cognitive function. And they can severely affect development in
children. Parents who feed their infants soy-based formula are
feeding them the hormonal equivalent of 5 birth-control pills a
Don’t Like to Admit It, but We Were All Born to Eat Meat
Simple fact is
our ancestors thrived on meat. It’s part of the metabolism that is
in your DNA. It’s perfectly natural to crave it, and to want to sink
your teeth into a juicy steak. Don’t let myths or political
correctness make you feel guilty about that.
Your body is
telling you what you need. But you need to get real meat, not
the poor excuse for meat that big corporations are shrink-wrapping
for your local grocers.
is a much better option… It has a potent nutritional value, and is
packed with CoQ10, zinc and vitamin B12 – and it has the proper
ratio of omega fatty-acids. Commercial grain-fed cattle is poisonous
5 Simple Guidelines for Finding High-Quality Beef
beef is growing in popularity so you may find it at one of your
local grocery stores. Places like Whole Foods usually have a
wide selection of grass-fed meats, and they are often locally
- The best
option I’ve found is
US Wellness Meats sells quality grassland meat products - Visit us Online! I’ve been buying from them for years and I know the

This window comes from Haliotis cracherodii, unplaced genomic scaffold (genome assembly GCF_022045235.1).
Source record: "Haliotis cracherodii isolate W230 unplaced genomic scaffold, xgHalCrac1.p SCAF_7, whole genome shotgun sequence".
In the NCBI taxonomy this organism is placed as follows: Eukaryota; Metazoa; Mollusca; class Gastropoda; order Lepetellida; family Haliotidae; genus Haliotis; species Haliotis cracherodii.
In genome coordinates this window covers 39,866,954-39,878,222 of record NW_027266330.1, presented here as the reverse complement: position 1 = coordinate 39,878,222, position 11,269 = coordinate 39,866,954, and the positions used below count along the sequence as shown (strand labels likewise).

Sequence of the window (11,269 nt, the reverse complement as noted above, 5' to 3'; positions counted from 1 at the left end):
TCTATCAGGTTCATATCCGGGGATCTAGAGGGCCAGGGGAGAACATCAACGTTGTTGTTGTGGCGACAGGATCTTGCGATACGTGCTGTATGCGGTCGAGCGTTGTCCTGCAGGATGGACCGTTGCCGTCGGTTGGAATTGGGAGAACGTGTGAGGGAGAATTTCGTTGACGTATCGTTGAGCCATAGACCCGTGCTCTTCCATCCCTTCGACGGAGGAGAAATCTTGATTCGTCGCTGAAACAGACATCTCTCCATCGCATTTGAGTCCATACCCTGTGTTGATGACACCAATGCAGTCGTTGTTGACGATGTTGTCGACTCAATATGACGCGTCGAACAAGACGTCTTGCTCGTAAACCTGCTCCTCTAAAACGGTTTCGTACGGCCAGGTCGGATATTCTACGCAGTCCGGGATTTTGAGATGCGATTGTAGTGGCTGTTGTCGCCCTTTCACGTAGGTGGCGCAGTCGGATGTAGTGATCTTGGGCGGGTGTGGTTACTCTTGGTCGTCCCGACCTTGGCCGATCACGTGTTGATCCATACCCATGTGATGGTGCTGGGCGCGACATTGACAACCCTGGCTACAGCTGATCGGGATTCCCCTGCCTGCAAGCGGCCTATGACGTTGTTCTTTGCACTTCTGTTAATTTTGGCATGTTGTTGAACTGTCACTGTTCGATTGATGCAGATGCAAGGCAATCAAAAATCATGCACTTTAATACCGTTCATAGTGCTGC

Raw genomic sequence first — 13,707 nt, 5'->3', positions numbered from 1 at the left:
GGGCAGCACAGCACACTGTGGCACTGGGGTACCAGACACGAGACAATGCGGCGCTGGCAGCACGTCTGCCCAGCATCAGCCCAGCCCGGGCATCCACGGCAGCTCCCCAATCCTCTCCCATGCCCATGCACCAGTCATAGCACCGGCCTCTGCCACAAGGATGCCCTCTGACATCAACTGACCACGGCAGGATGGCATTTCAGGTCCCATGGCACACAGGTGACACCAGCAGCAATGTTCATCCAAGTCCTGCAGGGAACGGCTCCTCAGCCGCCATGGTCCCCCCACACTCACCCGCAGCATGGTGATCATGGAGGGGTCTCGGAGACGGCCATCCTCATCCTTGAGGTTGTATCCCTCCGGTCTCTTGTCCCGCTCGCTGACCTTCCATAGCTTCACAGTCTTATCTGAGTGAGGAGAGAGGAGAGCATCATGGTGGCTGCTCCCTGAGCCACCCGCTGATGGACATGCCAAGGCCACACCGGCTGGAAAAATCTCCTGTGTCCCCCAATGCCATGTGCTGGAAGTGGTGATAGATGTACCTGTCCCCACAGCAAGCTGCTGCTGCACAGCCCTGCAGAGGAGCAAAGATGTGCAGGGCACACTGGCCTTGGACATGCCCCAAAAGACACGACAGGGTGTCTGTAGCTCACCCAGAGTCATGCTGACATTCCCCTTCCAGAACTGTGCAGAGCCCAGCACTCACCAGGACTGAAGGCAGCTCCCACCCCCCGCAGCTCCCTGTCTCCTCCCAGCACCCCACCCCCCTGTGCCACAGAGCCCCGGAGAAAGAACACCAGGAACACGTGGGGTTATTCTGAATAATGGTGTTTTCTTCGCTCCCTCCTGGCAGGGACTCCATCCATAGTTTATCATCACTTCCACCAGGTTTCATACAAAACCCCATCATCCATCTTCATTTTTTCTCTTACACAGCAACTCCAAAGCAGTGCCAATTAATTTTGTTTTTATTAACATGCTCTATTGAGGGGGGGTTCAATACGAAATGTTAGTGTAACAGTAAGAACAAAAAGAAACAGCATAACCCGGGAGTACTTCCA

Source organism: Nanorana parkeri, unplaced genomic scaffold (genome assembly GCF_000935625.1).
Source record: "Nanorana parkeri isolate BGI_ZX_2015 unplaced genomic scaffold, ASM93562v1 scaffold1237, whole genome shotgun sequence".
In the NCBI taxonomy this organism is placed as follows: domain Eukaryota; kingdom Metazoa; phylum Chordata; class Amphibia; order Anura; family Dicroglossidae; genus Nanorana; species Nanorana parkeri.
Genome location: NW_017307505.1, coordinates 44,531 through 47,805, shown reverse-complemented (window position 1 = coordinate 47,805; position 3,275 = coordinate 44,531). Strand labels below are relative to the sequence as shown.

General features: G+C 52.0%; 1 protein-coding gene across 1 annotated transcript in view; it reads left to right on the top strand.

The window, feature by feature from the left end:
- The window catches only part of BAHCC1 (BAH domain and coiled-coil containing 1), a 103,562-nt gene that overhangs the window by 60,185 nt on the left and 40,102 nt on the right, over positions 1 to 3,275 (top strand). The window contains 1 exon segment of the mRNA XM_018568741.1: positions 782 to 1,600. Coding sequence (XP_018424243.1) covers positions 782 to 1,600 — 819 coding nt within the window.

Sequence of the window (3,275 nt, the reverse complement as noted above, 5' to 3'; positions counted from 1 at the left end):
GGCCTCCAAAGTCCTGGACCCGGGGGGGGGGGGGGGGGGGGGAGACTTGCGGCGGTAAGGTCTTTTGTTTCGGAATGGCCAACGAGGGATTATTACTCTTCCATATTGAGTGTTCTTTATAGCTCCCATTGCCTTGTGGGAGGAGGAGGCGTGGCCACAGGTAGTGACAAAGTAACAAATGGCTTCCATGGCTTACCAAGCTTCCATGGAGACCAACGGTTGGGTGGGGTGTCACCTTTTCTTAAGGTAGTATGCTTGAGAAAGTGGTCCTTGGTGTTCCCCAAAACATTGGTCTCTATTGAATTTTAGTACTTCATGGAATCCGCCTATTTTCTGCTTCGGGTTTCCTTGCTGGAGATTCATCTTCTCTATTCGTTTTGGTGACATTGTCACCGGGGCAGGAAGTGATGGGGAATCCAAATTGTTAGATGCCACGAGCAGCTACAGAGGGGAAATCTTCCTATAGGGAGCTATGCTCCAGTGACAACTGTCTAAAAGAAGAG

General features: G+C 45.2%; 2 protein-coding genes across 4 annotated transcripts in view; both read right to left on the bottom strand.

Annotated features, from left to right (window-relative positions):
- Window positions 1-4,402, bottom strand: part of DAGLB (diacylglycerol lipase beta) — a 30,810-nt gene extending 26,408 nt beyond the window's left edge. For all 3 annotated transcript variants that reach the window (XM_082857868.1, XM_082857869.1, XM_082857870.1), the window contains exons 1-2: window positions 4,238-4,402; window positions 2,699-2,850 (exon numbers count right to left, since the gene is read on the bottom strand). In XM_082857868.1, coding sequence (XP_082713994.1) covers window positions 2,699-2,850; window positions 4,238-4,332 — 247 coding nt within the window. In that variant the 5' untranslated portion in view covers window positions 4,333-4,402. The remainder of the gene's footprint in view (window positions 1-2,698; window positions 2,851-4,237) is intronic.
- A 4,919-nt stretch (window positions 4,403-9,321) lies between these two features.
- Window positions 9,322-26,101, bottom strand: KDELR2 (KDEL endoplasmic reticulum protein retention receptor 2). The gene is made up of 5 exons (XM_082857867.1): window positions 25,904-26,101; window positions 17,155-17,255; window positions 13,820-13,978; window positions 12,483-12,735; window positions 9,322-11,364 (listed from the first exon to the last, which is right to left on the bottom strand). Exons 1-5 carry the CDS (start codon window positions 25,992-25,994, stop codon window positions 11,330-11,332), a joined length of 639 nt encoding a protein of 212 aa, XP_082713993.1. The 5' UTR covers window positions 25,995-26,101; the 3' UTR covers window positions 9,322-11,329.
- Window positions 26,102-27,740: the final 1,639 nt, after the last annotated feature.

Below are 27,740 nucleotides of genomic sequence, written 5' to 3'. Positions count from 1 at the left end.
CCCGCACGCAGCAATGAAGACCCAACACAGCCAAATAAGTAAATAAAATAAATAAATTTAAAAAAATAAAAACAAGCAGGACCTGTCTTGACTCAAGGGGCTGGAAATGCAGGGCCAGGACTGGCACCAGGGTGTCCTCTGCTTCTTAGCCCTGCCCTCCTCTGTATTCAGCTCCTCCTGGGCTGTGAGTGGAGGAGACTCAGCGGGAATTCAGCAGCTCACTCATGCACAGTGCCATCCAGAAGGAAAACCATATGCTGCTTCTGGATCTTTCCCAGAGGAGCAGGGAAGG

owner personally. Their quality is exceptional and they have a
number of other raw and grass-fed products on hand. Their
butters and cheeses are out-of-this-world delicious. By the way…
when you order on line, your order is shipped to you by
overnight mail – and your food is never compromised.
- If you
can’t get grass-fed, your best bet is beef raised without
hormones or antibiotics. This meat will most likely be grain-fed
but it’s widely available and clearly marked on the package.
Usually grocery stores will separate this meat from the rest. If
you’re unsure, just ask someone behind the meat counter and
they’ll point it out if they have it. And don’t be shy about
striking up a conversation… even if your grocery store doesn’t
sell grass-fed or hormone-free beef they can often tell you
where to find it.
- If you’re
not sure about the quality, here’s a simple rule of thumb: the
cheaper the meat, the more contaminated it’s likely to be. When
you see those super-saver sales… like the kind advertised on TV
or stuffed into your mailbox at home, you can assume that it’s
grain-fed and pumped full of every chemical and hormone known to
man. It doesn’t pay to eat cheap meat.
- Same rule
applies when you’re going out to eat… meat from fast food
restaurants is the worst. Especially those places offering you
an entire burger or sandwich for 79 cents or whatever their
offer of the moment happens to be. It’s poison.
If you’re still
not convinced that a vegetarian diet is a disaster waiting to
happen, you need to be vigilant about your supplements. You need a